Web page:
Sam Dunn: 'Is now the time to gamble on the Spanish property market?'

House Doctor
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The Independent Online

Question: Sorely tempted by the rock-bottom prices for flats and villas thanks to the Spanish property crash, we recently saw a three-bed flat close to the beach on Costa Blanca for an incredibly cheap €49,500 (£44,000). I know we should be ultra-cautious with the vagaries of Spanish property law but, with prices so low, do you think can we afford to take a bit of a gamble here? LS, Sussex

Answer: That deadly cocktail of sun, sea and sand never fails to work its magic on Britons abroad – and, seemingly, it always goes to the head quickest in Spain. Tales of starry-eyed visitors drunk on the climate and good living who later invest in a Spanish property only to come horribuly unstuck are two-a-penny.

Sadly, buying a home in Spain has long been shorthand for misery: opaque property rights, shoddy quality buildings and mind-bending legal complexities can all-too-easily conspire to catch out even the most well-researched purchase.

One of the most notorious pieces of legislation – the Ley de Costas or "coastal law" – amounts to a de facto nationalisation of the whole Spanish coastline. Brought in to prevent the coast from falling prey to overdevelopment and private residential buildings, its rules determine that any beach or shore-front belongs to the public.

Nothing too controversial there, you might think, but in practice, it means a home could be taken off you without any compensation: several thousand Britons have already been caught unawares by this.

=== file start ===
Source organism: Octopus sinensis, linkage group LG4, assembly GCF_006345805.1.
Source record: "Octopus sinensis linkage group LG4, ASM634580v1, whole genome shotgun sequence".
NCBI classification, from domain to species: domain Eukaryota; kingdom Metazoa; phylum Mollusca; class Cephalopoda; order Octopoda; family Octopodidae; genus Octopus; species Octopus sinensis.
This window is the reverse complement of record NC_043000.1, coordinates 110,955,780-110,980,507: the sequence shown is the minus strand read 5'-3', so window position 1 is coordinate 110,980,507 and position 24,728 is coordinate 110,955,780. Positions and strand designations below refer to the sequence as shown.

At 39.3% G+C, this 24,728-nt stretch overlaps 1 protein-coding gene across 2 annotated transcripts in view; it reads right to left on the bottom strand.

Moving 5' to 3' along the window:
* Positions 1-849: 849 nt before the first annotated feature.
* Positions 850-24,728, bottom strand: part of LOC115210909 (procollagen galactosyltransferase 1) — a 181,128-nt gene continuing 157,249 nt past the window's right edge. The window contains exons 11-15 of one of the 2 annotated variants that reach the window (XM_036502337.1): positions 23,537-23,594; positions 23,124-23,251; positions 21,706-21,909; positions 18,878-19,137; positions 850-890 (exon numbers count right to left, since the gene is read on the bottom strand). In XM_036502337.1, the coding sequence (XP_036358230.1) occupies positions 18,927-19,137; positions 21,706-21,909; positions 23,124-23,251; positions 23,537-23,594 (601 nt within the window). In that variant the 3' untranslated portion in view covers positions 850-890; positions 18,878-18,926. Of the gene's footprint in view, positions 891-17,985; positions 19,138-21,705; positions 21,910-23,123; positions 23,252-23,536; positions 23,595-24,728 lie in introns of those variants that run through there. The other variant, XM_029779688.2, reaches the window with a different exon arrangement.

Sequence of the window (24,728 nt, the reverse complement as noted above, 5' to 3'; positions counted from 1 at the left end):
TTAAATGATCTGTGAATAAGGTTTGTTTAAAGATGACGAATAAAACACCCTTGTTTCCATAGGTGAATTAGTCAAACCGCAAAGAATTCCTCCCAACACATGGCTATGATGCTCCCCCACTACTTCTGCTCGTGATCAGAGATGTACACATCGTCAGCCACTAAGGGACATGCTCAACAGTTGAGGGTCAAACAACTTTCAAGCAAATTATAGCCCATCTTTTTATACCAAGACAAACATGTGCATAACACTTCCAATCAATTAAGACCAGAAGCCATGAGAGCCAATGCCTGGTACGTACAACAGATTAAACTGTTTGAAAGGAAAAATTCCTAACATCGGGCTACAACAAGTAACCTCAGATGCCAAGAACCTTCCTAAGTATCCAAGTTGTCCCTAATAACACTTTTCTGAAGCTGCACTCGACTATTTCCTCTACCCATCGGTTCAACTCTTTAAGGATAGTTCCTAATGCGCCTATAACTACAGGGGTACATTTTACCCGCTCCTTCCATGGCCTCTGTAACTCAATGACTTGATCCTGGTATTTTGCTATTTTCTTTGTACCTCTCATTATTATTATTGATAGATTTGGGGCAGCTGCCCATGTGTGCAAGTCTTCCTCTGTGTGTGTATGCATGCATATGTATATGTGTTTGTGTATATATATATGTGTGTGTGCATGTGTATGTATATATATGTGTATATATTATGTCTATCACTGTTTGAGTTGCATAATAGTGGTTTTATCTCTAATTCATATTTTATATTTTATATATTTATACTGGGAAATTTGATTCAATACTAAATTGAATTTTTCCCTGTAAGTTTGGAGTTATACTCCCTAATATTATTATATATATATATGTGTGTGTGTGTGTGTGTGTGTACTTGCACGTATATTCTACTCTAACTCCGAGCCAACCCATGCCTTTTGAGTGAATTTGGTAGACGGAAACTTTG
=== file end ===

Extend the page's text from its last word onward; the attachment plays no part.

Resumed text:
Remarkably, in the province of Alicante, the Spanish government has taken 20 years to work out public and private ownership of land along just half of the coastline there – leaving more owners in jeopardy every year as they learn if their home is deemed to be on private or public land.

"Clear, watertight and independent legal advice should be sought at every stage to help run through all the property contract details," warns David Hollingworth of broker London & Country. And that's just the start of it.

Prices for Spanish properties may have plummeted over the past 18 months but don't forget that the pound has also weakened against the euro, making it more expensive to buy.

"The price Spanish properties has begun to stagnate which is good news for prospective buyers as sellers [are] discounting their asking prices to secure a sale," says a spokesman for agent Homes Overseas.

Yet it's how you pay for such a property that will likely be the most important financial factor.

If you plan to raise finance in Spain to purchase the property, there are fewer lenders to choose from than a year ago, says Miranda John, of Savills Private Finance International.

"Spanish banks have restricted their lending and maximum loan-to-values have fallen, so expect to pay a deposit of between 30 and 50 per cent," she warns.

Alternatively, says Hollingworth, you could tap into equity in your own home in the Britain – if you have some – and remortgage here in order to buy the flat outright.